Wine Bottle Storage
Bottle aging can be desirable on top of bulk maturation because of the development of an aged bouquet, subtle flavor, and smooth texture which more than compensates for the fading varietal and fruity character of the wine. For instance, prolonged bottle storage can allow continuation of reactions not completed during bulk maturation and new effects that do not occur during bulk maturation. Ethyl bitartrate increase is an example of a slow reaction unlikely to be completed before bottling. Accumulation of highly volatile products such as dimethyl sulfide and reductive reactions or others opposed by periodic exposure to air would not occur during bulk maturation but would in bottle. Because the factors affecting aging are poorly understood, a mystique has built up around vineyards and varieties associated with wines that age well.
Storing Wines - Neck Up or Neck Down?
Cork recovery after bottling is rapid but not instantaneous. It takes a compressed cork about 5 minutes to achieve 90 percent of its expansion in the bottle. The balance of natural expansion takes place in a matter of hours. This is the reason why cork companies strongly suggest that freshly bottled wines remain neck up for 5 to 10 minutes after bottling.
Wines are often retained at the winery because of a phenomenon referred to as bottle shock or bottle sickness, which occurs in some wines in the first month directly after bottling. Bottle shock is usually a temporary condition resulting in a decrease in flavor. Many producers believe the primary cause of bottle shock is oxygen. The more oxygen picked up by the wine during any wine processing, particularly during filtration and bottling, the more likely that wine will show signs of bottle shock (Cutler, 2012).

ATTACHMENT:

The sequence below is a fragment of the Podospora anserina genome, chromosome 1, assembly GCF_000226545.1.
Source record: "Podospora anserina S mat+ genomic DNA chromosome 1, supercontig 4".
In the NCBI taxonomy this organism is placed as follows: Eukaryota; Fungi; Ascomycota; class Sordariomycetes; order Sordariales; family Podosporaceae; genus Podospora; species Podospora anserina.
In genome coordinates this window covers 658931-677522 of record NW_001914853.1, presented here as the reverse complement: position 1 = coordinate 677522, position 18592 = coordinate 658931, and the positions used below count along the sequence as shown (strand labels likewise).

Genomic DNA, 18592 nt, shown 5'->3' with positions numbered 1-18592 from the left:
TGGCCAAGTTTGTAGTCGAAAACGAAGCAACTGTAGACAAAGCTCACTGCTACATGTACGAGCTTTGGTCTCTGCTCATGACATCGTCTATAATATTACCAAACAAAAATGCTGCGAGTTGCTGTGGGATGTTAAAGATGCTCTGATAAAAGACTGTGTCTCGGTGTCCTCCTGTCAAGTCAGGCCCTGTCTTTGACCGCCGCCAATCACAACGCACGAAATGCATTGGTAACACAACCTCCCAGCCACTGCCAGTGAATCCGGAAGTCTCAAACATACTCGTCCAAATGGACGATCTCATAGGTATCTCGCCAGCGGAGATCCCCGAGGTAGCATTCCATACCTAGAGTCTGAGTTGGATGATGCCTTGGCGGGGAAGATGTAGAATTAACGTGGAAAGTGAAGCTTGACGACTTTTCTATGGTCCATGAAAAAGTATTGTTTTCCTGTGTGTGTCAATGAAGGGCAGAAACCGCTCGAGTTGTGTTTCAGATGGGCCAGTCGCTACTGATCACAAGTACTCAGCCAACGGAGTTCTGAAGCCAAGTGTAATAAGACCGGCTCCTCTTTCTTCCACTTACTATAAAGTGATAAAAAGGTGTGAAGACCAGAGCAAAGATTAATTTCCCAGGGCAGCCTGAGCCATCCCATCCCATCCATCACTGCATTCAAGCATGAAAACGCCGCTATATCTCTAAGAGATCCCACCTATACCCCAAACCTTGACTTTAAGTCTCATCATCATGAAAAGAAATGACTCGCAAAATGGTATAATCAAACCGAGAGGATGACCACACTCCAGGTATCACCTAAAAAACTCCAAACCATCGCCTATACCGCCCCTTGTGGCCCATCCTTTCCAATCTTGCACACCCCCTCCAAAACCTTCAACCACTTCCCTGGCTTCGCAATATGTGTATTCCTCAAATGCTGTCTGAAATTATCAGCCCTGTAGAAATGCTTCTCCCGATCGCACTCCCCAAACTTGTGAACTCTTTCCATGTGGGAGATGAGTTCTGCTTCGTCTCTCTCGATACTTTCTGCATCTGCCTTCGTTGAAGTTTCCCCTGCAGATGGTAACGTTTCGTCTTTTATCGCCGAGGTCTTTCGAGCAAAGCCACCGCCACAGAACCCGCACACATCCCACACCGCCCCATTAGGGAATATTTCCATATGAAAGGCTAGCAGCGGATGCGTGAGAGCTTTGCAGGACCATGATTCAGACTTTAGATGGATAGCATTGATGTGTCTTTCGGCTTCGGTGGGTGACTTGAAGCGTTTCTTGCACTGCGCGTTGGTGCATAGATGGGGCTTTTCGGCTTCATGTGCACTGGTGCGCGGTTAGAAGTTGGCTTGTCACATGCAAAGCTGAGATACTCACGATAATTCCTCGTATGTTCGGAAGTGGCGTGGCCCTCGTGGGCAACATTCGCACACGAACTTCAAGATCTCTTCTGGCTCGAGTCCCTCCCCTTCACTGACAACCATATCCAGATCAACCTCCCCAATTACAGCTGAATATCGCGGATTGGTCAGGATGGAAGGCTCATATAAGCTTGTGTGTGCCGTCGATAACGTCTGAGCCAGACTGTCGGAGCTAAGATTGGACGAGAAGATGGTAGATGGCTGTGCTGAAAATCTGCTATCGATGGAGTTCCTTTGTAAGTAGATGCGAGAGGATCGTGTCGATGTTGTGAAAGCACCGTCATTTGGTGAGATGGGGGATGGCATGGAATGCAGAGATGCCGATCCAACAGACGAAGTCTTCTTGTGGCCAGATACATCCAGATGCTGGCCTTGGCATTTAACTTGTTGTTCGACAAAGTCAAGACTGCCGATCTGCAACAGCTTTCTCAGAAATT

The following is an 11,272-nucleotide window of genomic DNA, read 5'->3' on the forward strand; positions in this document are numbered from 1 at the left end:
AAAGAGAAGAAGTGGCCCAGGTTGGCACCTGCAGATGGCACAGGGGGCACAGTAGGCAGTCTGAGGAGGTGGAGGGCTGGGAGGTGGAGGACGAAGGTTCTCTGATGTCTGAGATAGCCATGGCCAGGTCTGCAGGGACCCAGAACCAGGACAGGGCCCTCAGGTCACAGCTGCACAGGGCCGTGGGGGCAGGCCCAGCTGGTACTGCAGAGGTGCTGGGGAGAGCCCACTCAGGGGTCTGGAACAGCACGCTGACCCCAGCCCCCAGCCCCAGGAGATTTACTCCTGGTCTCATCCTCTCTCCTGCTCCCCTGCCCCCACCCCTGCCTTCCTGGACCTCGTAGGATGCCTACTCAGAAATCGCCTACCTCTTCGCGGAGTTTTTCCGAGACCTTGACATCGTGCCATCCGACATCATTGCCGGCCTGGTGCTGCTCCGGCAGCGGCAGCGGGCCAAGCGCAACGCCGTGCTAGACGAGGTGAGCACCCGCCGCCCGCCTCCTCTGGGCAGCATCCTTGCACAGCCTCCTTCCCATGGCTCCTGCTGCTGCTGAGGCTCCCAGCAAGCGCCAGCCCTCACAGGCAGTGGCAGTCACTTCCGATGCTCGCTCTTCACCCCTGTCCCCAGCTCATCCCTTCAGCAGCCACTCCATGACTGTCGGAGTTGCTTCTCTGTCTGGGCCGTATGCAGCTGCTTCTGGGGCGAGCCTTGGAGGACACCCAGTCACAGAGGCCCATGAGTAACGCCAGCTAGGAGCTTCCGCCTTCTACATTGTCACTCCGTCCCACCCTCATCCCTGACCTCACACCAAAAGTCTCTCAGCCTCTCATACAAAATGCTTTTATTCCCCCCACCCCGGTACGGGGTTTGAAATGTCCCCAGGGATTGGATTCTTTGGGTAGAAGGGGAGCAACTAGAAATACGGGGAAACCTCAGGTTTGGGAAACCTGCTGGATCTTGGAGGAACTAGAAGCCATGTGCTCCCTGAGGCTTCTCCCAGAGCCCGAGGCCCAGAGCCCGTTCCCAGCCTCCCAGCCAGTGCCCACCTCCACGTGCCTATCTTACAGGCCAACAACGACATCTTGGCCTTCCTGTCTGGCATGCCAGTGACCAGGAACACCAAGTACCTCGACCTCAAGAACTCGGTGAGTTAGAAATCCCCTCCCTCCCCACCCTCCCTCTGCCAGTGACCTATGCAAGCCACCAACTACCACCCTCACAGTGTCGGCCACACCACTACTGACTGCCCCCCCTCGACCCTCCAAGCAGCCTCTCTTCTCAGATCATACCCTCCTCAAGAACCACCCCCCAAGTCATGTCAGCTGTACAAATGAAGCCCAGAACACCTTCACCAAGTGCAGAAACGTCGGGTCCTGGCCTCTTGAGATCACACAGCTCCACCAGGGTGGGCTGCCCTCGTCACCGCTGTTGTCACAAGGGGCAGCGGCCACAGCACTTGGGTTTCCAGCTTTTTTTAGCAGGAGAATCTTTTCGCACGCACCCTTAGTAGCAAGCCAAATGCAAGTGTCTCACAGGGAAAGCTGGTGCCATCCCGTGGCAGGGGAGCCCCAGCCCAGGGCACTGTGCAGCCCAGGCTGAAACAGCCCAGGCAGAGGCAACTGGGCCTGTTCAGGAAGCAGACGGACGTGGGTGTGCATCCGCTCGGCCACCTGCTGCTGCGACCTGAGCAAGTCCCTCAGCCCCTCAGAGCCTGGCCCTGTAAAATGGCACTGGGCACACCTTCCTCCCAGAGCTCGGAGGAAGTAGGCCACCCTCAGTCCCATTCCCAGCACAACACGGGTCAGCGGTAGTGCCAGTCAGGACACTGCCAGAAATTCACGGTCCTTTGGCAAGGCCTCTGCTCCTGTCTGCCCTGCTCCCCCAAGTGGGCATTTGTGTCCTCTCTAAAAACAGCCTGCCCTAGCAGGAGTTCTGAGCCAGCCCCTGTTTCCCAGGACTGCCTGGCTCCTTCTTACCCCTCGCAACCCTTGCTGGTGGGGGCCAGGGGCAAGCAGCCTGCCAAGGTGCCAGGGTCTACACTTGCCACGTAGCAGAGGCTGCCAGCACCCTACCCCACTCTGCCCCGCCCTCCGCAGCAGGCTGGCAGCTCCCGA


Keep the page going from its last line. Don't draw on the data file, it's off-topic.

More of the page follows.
The aging plan or regime followed by a winery is governed by the style of wine desired. There is a widespread misconception that wine always improves with age, or that wine improves with extended aging, or that aging potential is an indicator of good wine. Some wines require only a short period to develop and generally do not benefit from prolonged aging.
The condition that the wine is kept in after bottling can influence how well a wine ages and may require significant time and financial investment. The most important factor in controlling wine quality during bottle aging is temperature. The ideal temperature to keep bottled wine for aging is 13 degrees C (55°F) and at a low humidity. Wine develops very slowly at 13 degrees C, but much faster at 18 degrees C (64°F).
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